Codling moth caterpillar larvae damage fruit such as apples, pears, stone fruit and walnuts.
Codling moth adults are grey with light grey and pale brown stripes on their wings. Females lay eggs on fruit or leaves and the black-headed yellow caterpillars eat into the fruit soon after hatching. Each larva burrows into the fruit, feeds on the fruit pulp and seeds for approximately three weeks before exiting to overwinter and pupate elsewhere.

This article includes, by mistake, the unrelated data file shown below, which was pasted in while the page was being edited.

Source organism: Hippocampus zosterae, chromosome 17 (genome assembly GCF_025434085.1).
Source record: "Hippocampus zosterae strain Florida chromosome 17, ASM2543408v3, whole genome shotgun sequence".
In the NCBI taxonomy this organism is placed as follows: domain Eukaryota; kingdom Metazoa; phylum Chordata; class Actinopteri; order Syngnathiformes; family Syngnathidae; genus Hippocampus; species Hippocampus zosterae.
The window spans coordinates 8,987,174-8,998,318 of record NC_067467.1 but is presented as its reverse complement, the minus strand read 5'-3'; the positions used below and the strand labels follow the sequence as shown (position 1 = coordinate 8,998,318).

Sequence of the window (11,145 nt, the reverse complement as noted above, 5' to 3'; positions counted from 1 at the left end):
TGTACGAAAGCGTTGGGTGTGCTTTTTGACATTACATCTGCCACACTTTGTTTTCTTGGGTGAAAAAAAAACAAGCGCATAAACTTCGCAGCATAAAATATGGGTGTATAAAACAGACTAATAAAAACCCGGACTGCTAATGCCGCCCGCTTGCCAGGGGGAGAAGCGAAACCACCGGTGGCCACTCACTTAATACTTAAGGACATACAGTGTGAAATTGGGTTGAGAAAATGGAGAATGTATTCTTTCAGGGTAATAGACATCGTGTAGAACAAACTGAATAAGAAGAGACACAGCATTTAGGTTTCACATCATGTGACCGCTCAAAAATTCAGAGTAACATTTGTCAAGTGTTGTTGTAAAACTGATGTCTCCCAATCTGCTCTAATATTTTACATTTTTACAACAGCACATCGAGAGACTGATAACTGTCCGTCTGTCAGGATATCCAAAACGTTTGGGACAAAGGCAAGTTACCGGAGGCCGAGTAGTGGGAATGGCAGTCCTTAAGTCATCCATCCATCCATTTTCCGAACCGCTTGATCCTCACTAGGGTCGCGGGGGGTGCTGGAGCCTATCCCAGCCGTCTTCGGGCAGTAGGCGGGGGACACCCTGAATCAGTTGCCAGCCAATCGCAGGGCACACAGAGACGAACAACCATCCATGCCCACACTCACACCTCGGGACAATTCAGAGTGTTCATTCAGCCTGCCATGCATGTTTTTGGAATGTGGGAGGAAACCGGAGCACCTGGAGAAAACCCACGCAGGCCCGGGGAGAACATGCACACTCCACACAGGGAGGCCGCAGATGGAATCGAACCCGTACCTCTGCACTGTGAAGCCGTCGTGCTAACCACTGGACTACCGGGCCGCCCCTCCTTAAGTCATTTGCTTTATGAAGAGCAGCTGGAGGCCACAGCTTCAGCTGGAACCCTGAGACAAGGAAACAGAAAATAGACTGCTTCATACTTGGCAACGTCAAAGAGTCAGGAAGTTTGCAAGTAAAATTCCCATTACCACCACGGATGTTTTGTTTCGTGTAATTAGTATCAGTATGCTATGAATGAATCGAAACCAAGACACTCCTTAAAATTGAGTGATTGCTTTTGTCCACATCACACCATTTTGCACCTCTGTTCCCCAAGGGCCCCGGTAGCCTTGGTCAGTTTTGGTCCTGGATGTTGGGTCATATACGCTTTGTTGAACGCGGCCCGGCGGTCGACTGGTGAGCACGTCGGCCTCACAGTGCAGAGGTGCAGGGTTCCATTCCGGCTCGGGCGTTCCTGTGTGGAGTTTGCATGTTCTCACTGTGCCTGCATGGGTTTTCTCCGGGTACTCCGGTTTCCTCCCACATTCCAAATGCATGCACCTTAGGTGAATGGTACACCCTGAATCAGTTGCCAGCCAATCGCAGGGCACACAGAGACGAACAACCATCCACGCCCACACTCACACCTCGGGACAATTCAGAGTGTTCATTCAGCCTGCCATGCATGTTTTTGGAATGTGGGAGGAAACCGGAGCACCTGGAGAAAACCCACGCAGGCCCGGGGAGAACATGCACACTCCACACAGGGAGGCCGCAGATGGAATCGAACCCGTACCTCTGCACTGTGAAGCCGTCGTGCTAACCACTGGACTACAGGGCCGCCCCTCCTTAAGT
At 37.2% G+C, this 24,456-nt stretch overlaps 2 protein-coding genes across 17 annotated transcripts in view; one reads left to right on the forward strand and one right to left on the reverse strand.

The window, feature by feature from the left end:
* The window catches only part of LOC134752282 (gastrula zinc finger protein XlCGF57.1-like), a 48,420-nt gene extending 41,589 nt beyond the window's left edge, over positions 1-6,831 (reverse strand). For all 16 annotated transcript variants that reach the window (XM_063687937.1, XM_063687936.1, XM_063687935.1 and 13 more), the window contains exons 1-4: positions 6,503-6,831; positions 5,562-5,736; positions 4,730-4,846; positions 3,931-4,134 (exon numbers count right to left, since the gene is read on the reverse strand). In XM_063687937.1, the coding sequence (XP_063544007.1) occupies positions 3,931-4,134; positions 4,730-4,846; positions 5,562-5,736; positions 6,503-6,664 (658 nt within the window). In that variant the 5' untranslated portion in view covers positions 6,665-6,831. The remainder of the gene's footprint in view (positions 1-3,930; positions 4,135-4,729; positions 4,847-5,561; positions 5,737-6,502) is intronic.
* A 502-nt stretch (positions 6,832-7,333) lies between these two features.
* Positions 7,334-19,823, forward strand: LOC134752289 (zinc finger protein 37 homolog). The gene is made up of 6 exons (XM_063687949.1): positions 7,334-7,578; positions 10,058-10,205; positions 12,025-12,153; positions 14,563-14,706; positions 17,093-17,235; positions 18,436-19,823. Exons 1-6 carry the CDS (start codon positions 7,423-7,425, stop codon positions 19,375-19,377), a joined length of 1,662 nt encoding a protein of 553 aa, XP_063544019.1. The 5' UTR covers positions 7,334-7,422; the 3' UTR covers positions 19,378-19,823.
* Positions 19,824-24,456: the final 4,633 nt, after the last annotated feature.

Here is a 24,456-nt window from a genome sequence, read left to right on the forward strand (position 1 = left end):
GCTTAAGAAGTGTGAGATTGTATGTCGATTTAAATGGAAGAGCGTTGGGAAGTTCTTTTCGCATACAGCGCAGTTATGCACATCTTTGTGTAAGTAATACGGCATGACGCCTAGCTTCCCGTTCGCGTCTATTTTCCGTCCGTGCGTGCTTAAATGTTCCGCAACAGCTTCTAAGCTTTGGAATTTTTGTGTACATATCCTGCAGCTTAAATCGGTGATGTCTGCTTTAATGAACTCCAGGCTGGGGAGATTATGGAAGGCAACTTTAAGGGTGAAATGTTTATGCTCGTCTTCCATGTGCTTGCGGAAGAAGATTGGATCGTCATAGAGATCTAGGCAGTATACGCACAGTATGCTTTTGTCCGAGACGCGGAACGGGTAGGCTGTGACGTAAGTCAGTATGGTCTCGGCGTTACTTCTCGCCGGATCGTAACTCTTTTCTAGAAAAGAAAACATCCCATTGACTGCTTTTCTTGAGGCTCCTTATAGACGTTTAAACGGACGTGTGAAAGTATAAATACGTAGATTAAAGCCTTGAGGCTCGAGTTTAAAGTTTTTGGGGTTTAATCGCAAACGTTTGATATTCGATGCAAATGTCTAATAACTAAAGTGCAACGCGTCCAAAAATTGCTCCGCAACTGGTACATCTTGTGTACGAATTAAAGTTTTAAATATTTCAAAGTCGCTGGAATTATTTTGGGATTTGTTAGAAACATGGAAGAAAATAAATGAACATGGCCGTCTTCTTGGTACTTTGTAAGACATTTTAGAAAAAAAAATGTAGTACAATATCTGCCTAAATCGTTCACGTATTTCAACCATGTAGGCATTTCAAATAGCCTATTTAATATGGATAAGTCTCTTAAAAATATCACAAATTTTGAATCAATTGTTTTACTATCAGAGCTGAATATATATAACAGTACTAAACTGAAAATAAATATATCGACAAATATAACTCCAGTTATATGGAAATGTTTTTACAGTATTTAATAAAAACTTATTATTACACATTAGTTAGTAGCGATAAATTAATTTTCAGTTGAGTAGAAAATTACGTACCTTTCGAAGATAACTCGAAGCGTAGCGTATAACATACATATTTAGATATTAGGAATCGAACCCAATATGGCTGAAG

Visible damage occurs to fruit when the young codling moth caterpillars burrow through the skin. In apples they can consume the seeds and much of the core. Codling moth are prone to attack apples, pears, stone fruit and walnuts.
Warmer areas of New Zealand usually have two generations of codling moth each year, and cooler areas just one. They usually appear October through to February.
To get rid of codling moth follow these steps:
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